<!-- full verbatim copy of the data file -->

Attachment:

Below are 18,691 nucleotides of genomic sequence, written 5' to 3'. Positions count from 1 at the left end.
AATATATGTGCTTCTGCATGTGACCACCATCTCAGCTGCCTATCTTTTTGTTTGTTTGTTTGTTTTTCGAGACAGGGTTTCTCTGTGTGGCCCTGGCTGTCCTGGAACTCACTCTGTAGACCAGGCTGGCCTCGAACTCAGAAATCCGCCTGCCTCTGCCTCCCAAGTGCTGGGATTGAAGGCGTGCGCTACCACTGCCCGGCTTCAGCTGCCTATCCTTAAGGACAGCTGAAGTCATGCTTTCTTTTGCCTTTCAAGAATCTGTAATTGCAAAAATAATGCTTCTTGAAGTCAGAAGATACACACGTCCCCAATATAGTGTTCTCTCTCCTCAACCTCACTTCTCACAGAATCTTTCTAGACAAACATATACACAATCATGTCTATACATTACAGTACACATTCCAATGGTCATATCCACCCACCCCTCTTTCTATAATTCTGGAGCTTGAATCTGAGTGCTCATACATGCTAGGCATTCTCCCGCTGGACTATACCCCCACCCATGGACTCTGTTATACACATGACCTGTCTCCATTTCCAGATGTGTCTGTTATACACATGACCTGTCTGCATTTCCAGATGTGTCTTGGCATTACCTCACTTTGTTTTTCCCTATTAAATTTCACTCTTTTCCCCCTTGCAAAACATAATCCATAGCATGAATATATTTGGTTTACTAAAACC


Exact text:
Below are 18,691 nucleotides of genomic sequence, written 5' to 3'. Positions count from 1 at the left end.
AATATATGTGCTTCTGCATGTGACCACCATCTCAGCTGCCTATCTTTTTGTTTGTTTGTTTGTTTTTCGAGACAGGGTTTCTCTGTGTGGCCCTGGCTGTCCTGGAACTCACTCTGTAGACCAGGCTGGCCTCGAACTCAGAAATCCGCCTGCCTCTGCCTCCCAAGTGCTGGGATTGAAGGCGTGCGCTACCACTGCCCGGCTTCAGCTGCCTATCCTTAAGGACAGCTGAAGTCATGCTTTCTTTTGCCTTTCAAGAATCTGTAATTGCAAAAATAATGCTTCTTGAAGTCAGAAGATACACACGTCCCCAATATAGTGTTCTCTCTCCTCAACCTCACTTCTCACAGAATCTTTCTAGACAAACATATACACAATCATGTCTATACATTACAGTACACATTCCAATGGTCATATCCACCCACCCCTCTTTCTATAATTCTGGAGCTTGAATCTGAGTGCTCATACATGCTAGGCATTCTCCCGCTGGACTATACCCCCACCCATGGACTCTGTTATACACATGACCTGTCTCCATTTCCAGATGTGTCTGTTATACACATGACCTGTCTGCATTTCCAGATGTGTCTTGGCATTACCTCACTTTGTTTTTCCCTATTAAATTTCACTCTTTTCCCCCTTGCAAAACATAATCCATAGCATGAATATATTTGGTTTACTAAAACC